This article doesn’t show you how your package become a Flutter Favorite package, it rather shows you how to meet and exceed the quality bar for the Flutter Favorite program.

About the author:
Jonas is a Dart & Flutter GDE as well as a Flutter Favorite package author. His Flutter Favorite package is feedback.

But first, what is a Flutter Favorite?

The aim of the Flutter Favorite program is to identify packages and plugins that you should first consider when building your app. This is not a guarantee of quality or suitability to your particular situation — you should always perform your own evaluation of packages and plugins for your project.
Flutter Favorite Page

You can see the complete list of Flutter Favorite packages on

Flutter Favorite packages have to meet a certain quality, this quality is measure based on the following metrics

  • Overall package score
  • Permissive license, including (but not limited to) Apache, Artistic, BSD, CC BY, MIT, MS-PL and W3C
  • GitHub version tag matches the current version from, so you can see exactly what source is in the package
  • Feature completeness — and not marked as incomplete (for example, with labels like “beta” or “under construction”)
  • Verified publisher
  • General usability when it comes to the overview, docs, sample/example code, and API quality
  • Good runtime behavior in terms of CPU and memory usage
  • High quality dependencies

Let’s take a look at each individual metric and see how we can achieve to meet, but, ideally, exceed the quality bar.

Package Score

Example package score

The package score is a metric which in turn measures various metrics on its own.

The first one is ‘Follow Dart file conventions’. In order to achieve all available points, you have to use a permissive package license. This means to use an OSI-approved license. To learn more about licenses, you can take a TLDRLegal which explains licenses in plain English. A list of OSI-approved licenses can be found at Additionally, you have to provide a valid, and pubspec.yaml file. This can be checked via dart pub publish --dry-run.

The next category is ‘Provide documentation’. To get all available points, you have to provide extensive documentation, including an example. To make sure that all your APIs are documented, you can turn on the following links:

The Dart doc side tells you how you should structure your example.

The ‘platform support’ metrics grants you full points, when you support all platforms that Flutter supports. This is only important, if your package is platform specific.

‘Pass static analysis’ means that you should have no warnings or errors when running dart analyze . or dart format .. Ideally, you should also use lints or flutter_lints.

‘Support up-to-date dependencies’ grants all points, if your code works when using the newest available dependencies listed in your pubspec.yaml file, and also supports the latest Dart or Flutter version.

GitHub version tag matches Pub version

To be clear, this doesn’t mean that you have to use GitHub, GitLab and other git hosts are also fine, but your git tags should still match the versions on The aim of this rule is that people can easily see what code is in which version. This aims to raise confidence against supply chain attacks.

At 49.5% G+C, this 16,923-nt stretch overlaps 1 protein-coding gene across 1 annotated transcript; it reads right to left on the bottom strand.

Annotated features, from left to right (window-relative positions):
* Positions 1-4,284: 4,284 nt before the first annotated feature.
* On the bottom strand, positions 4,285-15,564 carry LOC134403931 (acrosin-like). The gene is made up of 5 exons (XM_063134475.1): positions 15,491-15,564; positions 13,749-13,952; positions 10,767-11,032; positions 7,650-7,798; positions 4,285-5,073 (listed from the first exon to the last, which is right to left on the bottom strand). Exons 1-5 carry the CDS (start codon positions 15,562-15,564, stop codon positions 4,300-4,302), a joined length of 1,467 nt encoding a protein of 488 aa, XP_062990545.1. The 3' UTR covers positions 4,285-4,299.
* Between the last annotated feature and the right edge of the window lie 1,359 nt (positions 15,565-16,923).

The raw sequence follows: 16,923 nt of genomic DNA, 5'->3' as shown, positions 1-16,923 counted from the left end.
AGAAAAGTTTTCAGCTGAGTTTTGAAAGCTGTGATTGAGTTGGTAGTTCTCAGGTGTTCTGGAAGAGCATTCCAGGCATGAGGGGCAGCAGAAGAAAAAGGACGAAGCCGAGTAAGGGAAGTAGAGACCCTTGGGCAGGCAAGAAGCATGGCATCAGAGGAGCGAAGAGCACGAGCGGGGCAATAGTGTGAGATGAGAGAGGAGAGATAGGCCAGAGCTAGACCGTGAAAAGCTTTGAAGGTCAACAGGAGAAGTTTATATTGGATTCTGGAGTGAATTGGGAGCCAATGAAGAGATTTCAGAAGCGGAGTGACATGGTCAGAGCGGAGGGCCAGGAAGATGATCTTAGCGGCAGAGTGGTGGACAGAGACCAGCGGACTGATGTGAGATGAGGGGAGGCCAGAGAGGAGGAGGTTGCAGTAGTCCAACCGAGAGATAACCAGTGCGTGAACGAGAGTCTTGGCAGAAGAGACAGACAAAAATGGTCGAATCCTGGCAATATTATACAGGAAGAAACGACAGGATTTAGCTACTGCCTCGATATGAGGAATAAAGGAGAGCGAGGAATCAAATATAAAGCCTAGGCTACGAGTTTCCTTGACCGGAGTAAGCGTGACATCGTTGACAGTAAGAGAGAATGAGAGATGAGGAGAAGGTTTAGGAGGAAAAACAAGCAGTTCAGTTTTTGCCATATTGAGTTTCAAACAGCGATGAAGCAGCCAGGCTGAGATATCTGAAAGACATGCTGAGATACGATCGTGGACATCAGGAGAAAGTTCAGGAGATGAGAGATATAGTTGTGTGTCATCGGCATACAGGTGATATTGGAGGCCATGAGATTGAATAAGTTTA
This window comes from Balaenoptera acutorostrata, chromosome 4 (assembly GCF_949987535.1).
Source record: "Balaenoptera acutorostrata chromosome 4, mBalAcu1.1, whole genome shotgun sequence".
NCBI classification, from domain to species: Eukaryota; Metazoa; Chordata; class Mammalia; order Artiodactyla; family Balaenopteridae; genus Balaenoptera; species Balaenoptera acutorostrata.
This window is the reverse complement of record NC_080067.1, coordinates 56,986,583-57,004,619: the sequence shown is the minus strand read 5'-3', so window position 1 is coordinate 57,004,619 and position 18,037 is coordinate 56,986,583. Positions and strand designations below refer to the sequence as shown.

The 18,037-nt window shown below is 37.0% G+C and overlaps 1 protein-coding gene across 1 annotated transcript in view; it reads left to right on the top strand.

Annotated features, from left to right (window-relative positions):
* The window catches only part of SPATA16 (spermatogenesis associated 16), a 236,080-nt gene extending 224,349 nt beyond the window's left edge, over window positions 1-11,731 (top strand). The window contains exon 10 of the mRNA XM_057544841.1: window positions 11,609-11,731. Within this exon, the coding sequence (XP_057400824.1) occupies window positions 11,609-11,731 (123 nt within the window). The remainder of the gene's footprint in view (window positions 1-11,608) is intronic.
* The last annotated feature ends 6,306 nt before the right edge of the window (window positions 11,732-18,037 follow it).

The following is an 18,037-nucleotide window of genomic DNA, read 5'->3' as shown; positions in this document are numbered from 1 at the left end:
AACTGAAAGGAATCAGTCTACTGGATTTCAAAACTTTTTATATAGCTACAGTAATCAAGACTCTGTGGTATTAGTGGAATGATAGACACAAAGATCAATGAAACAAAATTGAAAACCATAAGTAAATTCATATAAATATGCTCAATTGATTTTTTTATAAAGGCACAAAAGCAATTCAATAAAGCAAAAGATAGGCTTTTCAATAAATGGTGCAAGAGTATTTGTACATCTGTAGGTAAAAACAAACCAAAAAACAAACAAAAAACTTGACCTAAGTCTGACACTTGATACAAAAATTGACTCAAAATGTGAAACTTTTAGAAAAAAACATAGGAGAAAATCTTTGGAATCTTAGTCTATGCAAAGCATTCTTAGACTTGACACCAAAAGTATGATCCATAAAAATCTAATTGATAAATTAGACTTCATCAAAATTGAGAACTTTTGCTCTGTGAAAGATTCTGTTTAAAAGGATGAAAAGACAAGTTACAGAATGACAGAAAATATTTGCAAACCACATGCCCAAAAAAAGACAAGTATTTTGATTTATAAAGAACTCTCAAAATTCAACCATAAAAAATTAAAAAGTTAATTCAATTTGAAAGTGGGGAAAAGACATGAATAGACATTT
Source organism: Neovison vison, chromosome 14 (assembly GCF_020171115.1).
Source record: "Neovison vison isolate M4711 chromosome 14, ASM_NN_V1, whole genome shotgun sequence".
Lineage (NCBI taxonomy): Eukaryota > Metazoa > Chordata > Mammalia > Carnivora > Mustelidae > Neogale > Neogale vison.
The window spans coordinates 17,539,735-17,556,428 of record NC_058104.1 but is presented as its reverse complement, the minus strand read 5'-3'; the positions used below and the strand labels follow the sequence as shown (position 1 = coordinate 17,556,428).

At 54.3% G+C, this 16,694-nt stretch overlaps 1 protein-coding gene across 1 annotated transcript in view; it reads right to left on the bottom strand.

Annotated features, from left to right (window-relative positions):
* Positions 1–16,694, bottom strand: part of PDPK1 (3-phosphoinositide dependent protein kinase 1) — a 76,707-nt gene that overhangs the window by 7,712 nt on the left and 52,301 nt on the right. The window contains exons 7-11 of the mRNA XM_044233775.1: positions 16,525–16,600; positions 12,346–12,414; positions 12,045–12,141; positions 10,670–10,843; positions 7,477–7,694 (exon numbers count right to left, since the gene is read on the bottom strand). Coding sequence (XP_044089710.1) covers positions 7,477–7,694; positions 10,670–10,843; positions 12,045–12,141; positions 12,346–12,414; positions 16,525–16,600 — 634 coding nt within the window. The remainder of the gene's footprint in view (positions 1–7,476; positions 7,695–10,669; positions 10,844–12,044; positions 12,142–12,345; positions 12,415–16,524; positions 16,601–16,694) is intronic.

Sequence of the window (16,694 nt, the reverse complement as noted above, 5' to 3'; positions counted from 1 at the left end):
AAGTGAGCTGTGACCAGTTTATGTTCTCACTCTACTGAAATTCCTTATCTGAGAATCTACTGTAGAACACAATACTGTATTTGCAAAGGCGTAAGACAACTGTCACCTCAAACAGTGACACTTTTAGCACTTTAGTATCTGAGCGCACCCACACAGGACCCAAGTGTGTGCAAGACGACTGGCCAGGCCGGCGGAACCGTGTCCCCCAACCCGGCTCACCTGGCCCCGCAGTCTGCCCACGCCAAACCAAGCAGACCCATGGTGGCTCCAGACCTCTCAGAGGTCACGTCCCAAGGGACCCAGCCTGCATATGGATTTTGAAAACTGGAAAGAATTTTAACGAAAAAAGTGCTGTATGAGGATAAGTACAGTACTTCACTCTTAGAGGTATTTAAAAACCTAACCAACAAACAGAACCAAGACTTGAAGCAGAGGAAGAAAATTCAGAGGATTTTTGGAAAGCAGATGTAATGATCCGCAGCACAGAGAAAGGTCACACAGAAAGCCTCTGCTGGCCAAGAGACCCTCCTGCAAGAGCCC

Ideally, you automate this by deploying your code to, when you create a new version tag. If you’re indeed using GitHub, you can use the guide from the Dart team to automate publishing.

Verified Publisher

By being a verified publisher, you’re letting your consumers know, that you’ve verified the identity. For example, is the verified publisher for packages that Google’s Dart team supports. Again, this aims to raise the confidence in you being a trustworthy publisher and thus supply chain attacks are less likely.

To become a verified publisher, you have to follow the guide from the Dart team.

Usability of docs

Additionally, to the tips for docs further above, you should put a lot of care into your docs, so that they are helpful. This means you should give code snippets which show the consumer how to use your library. These code snippets should have an explanation telling the consumer why it works that way.

Packages that set a good example are

Runtime behavior and dependencies

Further requirements are

  • Good runtime behavior in terms of CPU and memory usage
  • High quality dependencies

Usually, if you don’t do anything stupid, your code will not behave bad and thus has a good runtime behavior and a good performance. If you’re in the unfortunate situation where your package does a poor job, you can use the Dart Dev Tools to debug that problem. Good resources for that are the pages about the performance tools, the CPU profiler and the memory profiler.

Ideally, your package doesn’t have any dependencies, as dependencies are costly. Of course, there are cases where it’s necessary. In those, you should make sure to use dependencies which use a compatible license (as already discussed above) which have a high number of pub points, a high popularity and tests. Typically, those dependencies are already battle tested and thus of a higher quality.

Implied package aspects

There are some other aspects you need to consider next to the explicitly stated quality properties.

Those are for example that your package should already have a high popularity, since that is already an indicator that you match at least a few of the above stated properties. Furthermore, your code should be well tested in a sensible way, so like widget and golden tests for widgets, unit test for non-UI code or integration test for native platform code.

Originally published on Medium.